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Sunday, 21 October, 2018

Hannon and Haggas welcome prize-money pledge from BHA

William Haggas: thinks now is the time for racing and bookmakers to work together
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The two trainers at the centre of the most recent row over prize- money have given their full backing to the BHA's pledge to inject £8 million into prize-money at lower and middle levels.

BHA chief executive Nick Rust revealed the plans on Tuesday, the same day that the levy replacement scheme was brought into law and projected to return an extra £30 million to racing in the coming years.

Richard Hannon, who railed against the prize-money on offer at Windsor on Easter Monday, said: "I think it's excellent news and really good for racing.

"The top level is fine, and prize-money there should be strong for racing and our brand of British racing. It's the lower to middle levels, the everyday stuff, where owners need to be rewarded if they have winners and so that's great news."

He added: "Costs for owners are going up – more and more racing is at weekends and we have to pay the staff overtime and so on – and the prize-money hasn't been good enough.

"At the moment they're just putting their own money into it. Even these big sales races can be just £20,000 or something of guaranteed prize-money and the rest is stake money paid by owners, so they're playing for their own cash. It's great that they're getting to do something about it."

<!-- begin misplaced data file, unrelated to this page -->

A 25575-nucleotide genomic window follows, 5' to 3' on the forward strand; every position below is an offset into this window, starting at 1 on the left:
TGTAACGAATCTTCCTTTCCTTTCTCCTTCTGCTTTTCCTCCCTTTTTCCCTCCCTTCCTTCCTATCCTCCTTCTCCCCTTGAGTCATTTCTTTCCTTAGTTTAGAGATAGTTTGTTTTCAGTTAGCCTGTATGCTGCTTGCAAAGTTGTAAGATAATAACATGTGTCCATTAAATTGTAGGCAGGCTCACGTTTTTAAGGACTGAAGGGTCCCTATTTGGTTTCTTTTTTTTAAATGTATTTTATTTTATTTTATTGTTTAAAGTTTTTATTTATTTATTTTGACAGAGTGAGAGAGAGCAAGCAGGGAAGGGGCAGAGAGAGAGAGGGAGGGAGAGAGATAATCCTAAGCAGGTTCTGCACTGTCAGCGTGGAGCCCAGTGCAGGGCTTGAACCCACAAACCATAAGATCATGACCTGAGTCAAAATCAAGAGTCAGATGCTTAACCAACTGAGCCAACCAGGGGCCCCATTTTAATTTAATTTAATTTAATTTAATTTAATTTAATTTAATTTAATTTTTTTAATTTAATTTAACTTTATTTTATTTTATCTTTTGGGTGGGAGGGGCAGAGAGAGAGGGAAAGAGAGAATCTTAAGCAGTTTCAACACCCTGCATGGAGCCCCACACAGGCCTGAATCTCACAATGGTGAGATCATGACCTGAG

William Haggas, who had taken issue with a lucrative Easter Sunday card at Southwell being run for little more than £30,000, said: "They promised that if the new funding system actually happened, then they would support grassroots racing and it's terrific that now they've committed to it."

He added: "Any money that comes in at any level is welcome. The ratio of cost to reward is too wide at the moment and the sooner that can narrow the better.

"The only slight concern I have is that we don't particularly want to encourage lots of low-level racing. What lower-class racing there is should be amply rewarded and hopefully this is now what's going to happen. I think they know what they're doing and they've had this plan for a while."

Haggas also echoed Rust's sentiments that racing and bookmakers should bury the hatchet to make a success of the new scheme. "It should be a boost to everyone. Not just owners and trainers, but bookmakers as well," he said. "If we can generate more interest and more competition in races, then that has to be good for bookmakers, whatever they may say at the moment.

"They've said recently that they want to work with racing, and we want to work with them, so hopefully that can now happen."

Rust had confirmed on Tuesday that plans were being formed about the setting up of a forum between racing and bookmakers. 

The ratio of cost to reward is too wide at the moment and the sooner that can narrow the better
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